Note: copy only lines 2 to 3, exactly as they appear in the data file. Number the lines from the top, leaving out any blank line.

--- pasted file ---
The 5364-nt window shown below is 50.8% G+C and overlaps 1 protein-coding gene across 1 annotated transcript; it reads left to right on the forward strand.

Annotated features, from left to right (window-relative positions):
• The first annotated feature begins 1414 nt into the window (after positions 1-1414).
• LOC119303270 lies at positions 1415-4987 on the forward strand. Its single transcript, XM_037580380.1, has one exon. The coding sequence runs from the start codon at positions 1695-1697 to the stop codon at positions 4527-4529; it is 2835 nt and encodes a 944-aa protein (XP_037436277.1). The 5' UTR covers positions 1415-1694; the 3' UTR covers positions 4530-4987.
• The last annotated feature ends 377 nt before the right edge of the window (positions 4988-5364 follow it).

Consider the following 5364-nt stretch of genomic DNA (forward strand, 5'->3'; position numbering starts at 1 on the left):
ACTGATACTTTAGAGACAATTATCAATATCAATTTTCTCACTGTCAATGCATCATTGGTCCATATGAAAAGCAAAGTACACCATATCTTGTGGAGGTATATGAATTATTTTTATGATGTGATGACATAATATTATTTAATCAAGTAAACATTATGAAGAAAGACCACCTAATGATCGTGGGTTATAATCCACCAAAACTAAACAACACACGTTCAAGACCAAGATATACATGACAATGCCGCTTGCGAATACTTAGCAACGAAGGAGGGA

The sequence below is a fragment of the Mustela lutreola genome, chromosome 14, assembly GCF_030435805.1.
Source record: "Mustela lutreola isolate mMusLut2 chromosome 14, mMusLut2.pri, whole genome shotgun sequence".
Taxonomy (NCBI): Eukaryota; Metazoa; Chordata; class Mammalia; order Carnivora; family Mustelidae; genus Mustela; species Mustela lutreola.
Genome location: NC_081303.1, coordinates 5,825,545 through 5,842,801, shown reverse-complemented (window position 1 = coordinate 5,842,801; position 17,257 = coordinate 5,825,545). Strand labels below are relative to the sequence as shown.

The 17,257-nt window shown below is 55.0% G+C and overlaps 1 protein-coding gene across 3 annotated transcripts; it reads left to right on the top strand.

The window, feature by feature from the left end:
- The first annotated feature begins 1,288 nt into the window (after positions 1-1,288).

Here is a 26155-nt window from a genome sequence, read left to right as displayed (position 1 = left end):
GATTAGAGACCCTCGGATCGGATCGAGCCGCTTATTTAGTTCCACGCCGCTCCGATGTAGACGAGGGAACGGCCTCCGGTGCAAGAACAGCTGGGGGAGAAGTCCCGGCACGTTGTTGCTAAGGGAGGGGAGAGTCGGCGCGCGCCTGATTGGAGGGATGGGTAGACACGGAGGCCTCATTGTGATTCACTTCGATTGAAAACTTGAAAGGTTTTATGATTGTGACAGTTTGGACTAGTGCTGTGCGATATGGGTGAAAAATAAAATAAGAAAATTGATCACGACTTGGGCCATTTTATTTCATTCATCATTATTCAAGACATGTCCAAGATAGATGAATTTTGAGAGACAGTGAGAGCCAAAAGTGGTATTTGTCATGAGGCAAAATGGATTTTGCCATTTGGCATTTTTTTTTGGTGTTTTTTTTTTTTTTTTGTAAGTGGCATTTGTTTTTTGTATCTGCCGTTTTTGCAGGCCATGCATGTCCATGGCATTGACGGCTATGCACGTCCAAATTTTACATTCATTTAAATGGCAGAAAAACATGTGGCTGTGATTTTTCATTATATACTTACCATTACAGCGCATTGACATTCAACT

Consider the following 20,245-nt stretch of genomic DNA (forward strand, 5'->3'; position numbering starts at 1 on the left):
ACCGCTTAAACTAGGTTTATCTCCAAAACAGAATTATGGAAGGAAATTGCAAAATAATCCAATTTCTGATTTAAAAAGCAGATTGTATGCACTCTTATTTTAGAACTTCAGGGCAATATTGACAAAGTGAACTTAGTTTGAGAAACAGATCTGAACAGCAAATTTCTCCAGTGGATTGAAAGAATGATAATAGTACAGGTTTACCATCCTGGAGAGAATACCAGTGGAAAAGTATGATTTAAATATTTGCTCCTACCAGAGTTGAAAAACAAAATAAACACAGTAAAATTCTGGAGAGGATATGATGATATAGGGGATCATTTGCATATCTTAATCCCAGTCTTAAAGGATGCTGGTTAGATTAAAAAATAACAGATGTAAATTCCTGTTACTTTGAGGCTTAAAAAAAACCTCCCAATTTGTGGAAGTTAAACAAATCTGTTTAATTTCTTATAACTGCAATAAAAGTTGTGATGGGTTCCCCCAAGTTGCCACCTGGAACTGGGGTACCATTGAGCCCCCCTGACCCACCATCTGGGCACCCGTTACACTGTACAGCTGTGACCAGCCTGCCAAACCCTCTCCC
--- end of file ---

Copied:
Annotated features, from left to right (window-relative positions):
• The first annotated feature begins 1414 nt into the window (after positions 1-1414).